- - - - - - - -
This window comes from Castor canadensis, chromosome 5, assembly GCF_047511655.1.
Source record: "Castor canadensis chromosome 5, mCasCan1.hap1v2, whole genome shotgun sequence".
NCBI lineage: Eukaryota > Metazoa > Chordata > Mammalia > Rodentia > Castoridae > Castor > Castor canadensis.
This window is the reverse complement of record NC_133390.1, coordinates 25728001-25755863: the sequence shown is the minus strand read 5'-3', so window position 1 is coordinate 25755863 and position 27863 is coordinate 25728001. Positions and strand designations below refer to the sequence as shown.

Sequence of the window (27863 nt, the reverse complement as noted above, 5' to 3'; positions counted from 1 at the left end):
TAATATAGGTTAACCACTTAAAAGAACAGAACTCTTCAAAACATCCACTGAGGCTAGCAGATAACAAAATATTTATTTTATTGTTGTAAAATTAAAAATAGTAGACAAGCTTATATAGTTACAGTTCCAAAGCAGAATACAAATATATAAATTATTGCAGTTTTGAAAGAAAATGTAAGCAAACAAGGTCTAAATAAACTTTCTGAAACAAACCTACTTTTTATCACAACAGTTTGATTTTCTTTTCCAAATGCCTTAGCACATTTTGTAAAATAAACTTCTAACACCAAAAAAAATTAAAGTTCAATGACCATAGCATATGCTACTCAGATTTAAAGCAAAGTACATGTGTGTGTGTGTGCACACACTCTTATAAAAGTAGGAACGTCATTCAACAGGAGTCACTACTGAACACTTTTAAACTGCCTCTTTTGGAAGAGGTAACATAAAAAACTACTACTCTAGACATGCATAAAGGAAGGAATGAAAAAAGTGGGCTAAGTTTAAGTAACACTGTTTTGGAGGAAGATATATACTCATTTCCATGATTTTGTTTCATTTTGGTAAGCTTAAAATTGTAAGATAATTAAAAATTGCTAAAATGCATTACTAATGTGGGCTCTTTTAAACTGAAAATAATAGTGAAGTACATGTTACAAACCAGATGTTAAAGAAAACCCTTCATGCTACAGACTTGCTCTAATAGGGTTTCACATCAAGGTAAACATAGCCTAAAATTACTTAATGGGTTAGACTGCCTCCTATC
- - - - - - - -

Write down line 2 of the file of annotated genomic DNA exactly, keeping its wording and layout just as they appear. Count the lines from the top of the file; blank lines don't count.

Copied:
Source record: "Castor canadensis chromosome 5, mCasCan1.hap1v2, whole genome shotgun sequence".